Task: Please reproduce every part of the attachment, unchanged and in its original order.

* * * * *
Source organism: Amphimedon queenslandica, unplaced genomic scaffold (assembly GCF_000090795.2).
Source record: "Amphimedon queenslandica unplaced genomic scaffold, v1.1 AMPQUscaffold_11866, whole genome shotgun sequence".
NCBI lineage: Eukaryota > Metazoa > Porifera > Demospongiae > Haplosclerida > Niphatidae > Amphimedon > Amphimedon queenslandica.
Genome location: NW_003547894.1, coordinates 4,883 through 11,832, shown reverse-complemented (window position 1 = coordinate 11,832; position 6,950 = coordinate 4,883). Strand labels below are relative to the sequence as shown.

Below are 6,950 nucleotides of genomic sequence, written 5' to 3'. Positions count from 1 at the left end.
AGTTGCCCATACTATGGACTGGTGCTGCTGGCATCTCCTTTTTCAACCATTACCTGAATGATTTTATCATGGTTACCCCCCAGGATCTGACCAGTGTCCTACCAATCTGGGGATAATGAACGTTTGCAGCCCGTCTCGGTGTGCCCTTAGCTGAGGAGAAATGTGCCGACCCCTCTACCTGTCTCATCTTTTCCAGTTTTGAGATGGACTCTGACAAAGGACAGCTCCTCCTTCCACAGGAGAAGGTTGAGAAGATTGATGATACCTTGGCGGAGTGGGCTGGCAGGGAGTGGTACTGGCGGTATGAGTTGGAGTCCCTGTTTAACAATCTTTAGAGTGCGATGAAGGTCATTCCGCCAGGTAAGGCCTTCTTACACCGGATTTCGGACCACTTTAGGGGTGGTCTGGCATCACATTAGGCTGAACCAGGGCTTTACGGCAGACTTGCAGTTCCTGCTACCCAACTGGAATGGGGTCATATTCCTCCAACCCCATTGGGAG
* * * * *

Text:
Source organism: Amphimedon queenslandica, unplaced genomic scaffold (assembly GCF_000090795.2).
Source record: "Amphimedon queenslandica unplaced genomic scaffold, v1.1 AMPQUscaffold_11866, whole genome shotgun sequence".
NCBI lineage: Eukaryota > Metazoa > Porifera > Demospongiae > Haplosclerida > Niphatidae > Amphimedon > Amphimedon queenslandica.
Genome location: NW_003547894.1, coordinates 4,883 through 11,832, shown reverse-complemented (window position 1 = coordinate 11,832; position 6,950 = coordinate 4,883). Strand labels below are relative to the sequence as shown.

Below are 6,950 nucleotides of genomic sequence, written 5' to 3'. Positions count from 1 at the left end.
AGTTGCCCATACTATGGACTGGTGCTGCTGGCATCTCCTTTTTCAACCATTACCTGAATGATTTTATCATGGTTACCCCCCAGGATCTGACCAGTGTCCTACCAATCTGGGGATAATGAACGTTTGCAGCCCGTCTCGGTGTGCCCTTAGCTGAGGAGAAATGTGCCGACCCCTCTACCTGTCTCATCTTTTCCAGTTTTGAGATGGACTCTGACAAAGGACAGCTCCTCCTTCCACAGGAGAAGGTTGAGAAGATTGATGATACCTTGGCGGAGTGGGCTGGCAGGGAGTGGTACTGGCGGTATGAGTTGGAGTCCCTGTTTAACAATCTTTAGAGTGCGATGAAGGTCATTCCGCCAGGTAAGGCCTTCTTACACCGGATTTCGGACCACTTTAGGGGTGGTCTGGCATCACATTAGGCTGAACCAGGGCTTTACGGCAGACTTGCAGTTCCTGCTACCCAACTGGAATGGGGTCATATTCCTCCAACCCCATTGGGAG